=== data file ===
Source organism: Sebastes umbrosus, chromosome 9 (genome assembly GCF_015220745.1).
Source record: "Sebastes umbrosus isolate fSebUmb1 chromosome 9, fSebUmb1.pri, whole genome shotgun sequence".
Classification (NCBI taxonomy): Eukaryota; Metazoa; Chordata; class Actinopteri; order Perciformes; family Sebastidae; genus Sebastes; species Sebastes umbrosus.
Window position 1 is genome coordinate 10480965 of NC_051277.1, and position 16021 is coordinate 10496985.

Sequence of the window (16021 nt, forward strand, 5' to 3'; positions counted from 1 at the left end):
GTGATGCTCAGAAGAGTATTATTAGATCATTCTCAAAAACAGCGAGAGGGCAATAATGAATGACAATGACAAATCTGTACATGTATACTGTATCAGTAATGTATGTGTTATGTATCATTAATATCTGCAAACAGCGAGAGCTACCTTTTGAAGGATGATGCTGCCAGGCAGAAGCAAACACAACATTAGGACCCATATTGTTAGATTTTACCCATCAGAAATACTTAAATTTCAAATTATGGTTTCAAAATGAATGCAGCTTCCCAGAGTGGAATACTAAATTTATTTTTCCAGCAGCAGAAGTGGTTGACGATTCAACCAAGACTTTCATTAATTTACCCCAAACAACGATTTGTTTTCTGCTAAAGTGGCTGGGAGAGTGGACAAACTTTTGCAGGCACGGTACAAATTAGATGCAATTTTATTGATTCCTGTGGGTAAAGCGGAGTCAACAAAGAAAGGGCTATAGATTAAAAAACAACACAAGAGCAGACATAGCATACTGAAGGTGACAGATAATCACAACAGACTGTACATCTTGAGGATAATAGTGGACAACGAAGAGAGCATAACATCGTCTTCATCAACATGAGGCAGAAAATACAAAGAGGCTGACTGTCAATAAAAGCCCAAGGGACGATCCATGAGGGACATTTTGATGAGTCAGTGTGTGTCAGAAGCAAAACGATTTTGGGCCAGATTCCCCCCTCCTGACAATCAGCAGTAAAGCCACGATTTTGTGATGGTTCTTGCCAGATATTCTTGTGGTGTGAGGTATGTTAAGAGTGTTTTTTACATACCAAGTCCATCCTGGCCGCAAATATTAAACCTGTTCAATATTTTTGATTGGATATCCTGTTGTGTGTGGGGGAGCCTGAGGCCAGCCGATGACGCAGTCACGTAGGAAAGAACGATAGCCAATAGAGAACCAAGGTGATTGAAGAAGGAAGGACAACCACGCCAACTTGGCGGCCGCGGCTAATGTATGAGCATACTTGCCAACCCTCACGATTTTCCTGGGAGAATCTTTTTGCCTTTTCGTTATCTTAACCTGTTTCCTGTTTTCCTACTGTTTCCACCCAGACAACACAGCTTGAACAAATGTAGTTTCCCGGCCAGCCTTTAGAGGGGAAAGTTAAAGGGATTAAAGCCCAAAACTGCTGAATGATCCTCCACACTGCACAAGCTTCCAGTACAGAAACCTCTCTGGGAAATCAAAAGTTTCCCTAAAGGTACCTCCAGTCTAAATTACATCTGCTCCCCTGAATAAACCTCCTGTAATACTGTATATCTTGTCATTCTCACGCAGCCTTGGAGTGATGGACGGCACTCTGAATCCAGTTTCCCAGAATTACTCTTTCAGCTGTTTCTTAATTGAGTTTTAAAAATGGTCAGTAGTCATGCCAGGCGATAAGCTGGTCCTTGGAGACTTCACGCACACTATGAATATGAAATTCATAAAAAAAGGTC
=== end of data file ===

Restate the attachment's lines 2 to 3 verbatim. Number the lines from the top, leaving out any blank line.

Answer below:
Source record: "Sebastes umbrosus isolate fSebUmb1 chromosome 9, fSebUmb1.pri, whole genome shotgun sequence".
Classification (NCBI taxonomy): Eukaryota; Metazoa; Chordata; class Actinopteri; order Perciformes; family Sebastidae; genus Sebastes; species Sebastes umbrosus.